Both aircraft are built on the same platform, with slight differences in cabin length and physical limitations in terms of fuel capacity on the smaller Legacy 450. Customer demand forced Embraer to remove fuel limitation, providing a last minute improvement in range to 2,900 nm. At the going rate of $16.6m customers get a full fly-by-wire aircraft — the lowest price on the market. As the US remains the single biggest market for Phenom and its new Legacy series, it is unsurprising that Embraer is moving its entire Phenom and Legacy 450/500 production into a new facility based in Florida.
Cessna hasn’t announced any new developments for 2016, but did begin delivery of its new $16.25m Citation Latitude model in 2015. With Garmin G5000 avionics, flat floor stand-up cabin, and a range of 2,850 nm, the Latitude will be the main growth driver for Cessna in 2016. The bigger Longitude is expected to enter service in 2017, downgraded to a 3,400 nm range. In 2019, the largest ever Citation, the Hemisphere is expected, which will reach speeds of 0.9 mach with a range of 4,500 nm.
The large aircraft segment has been absolutely dominated by Gulfstream, with 150 aircraft sold at well over a $5bn value. Over the previous two years, main growth drivers were new models G650 and G650ER, with ultra-long range, large-cabin aircraft, and in a class of their own. Its main competitor, Bombardier, is losing ground with slow-downs of their Global 5000/6000 production and postponed development of the Global 7000/8000 for deliveries in 2018 and 2019, by which time the new Gulfstream G500/G600 will enter the market.
Dassault, with five times less revenue compared to Bombardier and Gulfstream, is closing the gap fast. In 2016, Dassault begins deliveries of its new flagship Falcon 8X. Based on its predecessor, the best-selling Falcon 7X, but with more range 6,450 nm and more cabin space, this model will be the flagship for Dassault’s market growth. Compared to its direct competitors it offers the best fuel efficiency and a lower flying cost.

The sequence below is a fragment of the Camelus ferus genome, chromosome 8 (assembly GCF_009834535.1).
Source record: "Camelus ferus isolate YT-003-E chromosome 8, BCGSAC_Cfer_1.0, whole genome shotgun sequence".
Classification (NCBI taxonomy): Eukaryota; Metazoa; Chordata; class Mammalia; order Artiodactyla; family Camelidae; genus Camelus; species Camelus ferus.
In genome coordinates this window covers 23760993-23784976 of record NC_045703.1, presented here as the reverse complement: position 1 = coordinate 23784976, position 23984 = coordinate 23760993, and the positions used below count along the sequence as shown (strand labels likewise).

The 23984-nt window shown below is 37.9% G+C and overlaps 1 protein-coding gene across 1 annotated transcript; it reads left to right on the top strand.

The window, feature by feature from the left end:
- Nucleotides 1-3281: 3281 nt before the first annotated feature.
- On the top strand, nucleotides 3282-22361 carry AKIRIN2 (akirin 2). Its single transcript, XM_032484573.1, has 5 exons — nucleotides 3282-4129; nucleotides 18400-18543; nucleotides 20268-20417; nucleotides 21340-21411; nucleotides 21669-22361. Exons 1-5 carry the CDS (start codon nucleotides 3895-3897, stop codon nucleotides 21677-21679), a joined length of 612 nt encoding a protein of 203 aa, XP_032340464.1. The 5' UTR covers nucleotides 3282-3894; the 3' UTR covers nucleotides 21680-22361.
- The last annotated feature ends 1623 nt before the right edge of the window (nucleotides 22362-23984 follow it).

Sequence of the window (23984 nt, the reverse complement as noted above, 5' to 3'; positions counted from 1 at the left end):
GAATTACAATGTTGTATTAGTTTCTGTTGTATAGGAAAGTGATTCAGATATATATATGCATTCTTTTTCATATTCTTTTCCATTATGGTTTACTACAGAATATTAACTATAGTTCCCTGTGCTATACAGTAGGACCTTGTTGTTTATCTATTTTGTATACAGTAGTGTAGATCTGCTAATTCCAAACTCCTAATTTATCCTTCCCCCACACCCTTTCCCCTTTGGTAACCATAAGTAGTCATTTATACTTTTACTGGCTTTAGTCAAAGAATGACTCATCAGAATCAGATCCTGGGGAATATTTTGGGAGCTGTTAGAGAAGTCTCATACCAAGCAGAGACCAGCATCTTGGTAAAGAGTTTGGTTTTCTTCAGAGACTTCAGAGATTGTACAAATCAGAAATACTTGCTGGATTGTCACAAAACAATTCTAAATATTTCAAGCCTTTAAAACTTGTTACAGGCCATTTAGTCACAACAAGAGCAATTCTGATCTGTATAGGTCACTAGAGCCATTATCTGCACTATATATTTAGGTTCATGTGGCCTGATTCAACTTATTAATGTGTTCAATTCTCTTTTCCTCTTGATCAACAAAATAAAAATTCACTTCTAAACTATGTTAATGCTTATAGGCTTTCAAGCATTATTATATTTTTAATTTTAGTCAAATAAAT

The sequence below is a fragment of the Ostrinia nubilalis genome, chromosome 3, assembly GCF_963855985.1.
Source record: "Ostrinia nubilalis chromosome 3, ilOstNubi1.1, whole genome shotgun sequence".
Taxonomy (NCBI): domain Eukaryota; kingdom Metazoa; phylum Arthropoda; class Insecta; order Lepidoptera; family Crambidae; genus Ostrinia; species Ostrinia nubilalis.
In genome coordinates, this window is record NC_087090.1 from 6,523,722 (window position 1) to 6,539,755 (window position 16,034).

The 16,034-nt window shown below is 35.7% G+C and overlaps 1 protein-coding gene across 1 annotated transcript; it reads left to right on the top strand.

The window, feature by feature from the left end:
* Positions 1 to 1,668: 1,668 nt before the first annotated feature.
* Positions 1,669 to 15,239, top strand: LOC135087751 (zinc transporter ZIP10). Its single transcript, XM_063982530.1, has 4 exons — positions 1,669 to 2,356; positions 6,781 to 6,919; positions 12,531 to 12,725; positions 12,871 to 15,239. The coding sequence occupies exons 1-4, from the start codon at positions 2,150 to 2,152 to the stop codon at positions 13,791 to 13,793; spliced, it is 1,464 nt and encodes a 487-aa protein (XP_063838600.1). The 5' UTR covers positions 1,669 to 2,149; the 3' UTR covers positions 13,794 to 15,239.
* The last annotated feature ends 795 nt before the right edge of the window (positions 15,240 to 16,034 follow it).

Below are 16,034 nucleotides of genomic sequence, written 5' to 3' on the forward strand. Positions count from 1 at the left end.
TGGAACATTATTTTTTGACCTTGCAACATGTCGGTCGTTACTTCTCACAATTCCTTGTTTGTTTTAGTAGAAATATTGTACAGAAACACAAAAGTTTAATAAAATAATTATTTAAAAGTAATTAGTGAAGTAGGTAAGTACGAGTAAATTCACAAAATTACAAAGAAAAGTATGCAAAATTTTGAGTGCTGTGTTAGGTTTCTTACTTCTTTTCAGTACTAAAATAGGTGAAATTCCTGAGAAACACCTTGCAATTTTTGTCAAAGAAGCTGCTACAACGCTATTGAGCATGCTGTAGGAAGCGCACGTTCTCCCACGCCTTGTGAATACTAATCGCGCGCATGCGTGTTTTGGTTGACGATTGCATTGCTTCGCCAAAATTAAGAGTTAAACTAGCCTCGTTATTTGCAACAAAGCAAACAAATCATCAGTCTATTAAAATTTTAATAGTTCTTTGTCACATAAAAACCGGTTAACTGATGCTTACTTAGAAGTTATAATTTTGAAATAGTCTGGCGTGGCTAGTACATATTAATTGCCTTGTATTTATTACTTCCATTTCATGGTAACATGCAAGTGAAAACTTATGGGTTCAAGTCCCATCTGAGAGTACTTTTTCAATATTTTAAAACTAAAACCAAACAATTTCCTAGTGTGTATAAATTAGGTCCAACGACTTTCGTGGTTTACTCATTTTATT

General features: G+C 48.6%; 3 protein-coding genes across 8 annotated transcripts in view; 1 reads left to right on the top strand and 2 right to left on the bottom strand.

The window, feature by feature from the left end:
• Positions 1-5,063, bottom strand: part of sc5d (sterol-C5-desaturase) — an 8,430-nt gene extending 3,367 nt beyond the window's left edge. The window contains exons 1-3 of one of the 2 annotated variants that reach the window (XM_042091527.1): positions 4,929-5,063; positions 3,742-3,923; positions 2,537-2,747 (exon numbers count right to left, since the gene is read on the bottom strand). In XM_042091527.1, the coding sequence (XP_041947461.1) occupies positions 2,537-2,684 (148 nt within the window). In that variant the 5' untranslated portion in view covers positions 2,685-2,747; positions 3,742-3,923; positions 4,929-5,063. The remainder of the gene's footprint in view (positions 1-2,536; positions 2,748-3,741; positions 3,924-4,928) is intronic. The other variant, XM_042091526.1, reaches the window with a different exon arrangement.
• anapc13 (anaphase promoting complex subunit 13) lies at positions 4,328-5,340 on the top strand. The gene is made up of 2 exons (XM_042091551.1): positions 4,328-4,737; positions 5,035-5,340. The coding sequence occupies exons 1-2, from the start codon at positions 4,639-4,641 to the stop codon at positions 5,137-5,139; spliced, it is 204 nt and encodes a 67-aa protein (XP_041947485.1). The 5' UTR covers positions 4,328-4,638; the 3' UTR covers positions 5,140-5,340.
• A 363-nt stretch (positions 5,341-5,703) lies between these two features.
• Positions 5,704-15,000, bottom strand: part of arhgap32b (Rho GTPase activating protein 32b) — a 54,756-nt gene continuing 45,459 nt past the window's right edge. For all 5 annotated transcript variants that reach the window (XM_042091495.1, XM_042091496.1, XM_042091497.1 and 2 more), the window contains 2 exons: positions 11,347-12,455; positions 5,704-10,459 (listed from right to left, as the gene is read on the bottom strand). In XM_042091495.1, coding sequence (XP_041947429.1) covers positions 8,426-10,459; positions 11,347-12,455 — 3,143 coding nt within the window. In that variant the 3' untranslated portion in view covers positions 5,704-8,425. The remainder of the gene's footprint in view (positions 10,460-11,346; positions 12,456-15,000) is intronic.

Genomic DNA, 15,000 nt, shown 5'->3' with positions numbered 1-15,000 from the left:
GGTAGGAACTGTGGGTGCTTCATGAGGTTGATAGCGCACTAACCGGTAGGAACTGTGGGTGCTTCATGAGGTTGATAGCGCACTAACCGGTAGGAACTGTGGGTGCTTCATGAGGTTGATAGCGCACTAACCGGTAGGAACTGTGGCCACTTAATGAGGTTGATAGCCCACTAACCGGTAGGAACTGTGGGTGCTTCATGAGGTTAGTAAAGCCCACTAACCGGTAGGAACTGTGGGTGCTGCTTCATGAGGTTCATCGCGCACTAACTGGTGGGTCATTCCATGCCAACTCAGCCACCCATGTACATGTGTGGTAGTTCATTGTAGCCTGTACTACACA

If Dassault’s largest cabin Falcon 5X 2017 deliveries begin as planned, Bombardier’s market share will take an even harder hit. Last year was a particularly poor one for Bombardier; with the company running out of capital its stock value collapsed, its Learjet 85 programme was cancelled, at a loss of $2.6bn and resulting in the loss of 1,000 jobs. The Learjet 60XR was terminated, and there was a 30-unit cut in Global 5000/6000 production for 2016, and a delay in Global 7000/8000 programmes. On the plus side, Bombardier has delivered over 100 of new Challenger 350 aircrafts in only 18 months, and driven by excellent customer and passenger feedback, charter operators are extending orders. In 2016, Bombardier’s hopes lie mostly with the Challenger 350 and the new, bigger 650. Based on the industry work-horse 600 series and upgraded in line with the smaller 350 model with new engines, avionics, and cabin, the Challenger 650 is a candidate for becoming one of 2016’s best-sellers.
Although market forecasts also predict a slow-down, the year ahead will be exciting nonetheless full of new developments. It’s perhaps not all blue skies for everyone, but the industry on a whole is looking towards a brighter horizon.
About the author
Slobodan Vuckovic is founder of AirDB.co Business Aviation Database and AvioTrader.com. Updated daily AvioTrader.com offers the most comprehensive catalogue of certified pre-owned aircrafts available on the market. AirDB.co offers the most comprehensive business aircraft data delivered straight to your mobile device.
Article originally published in the Jan/Feb 2016 edition of The European Magazine.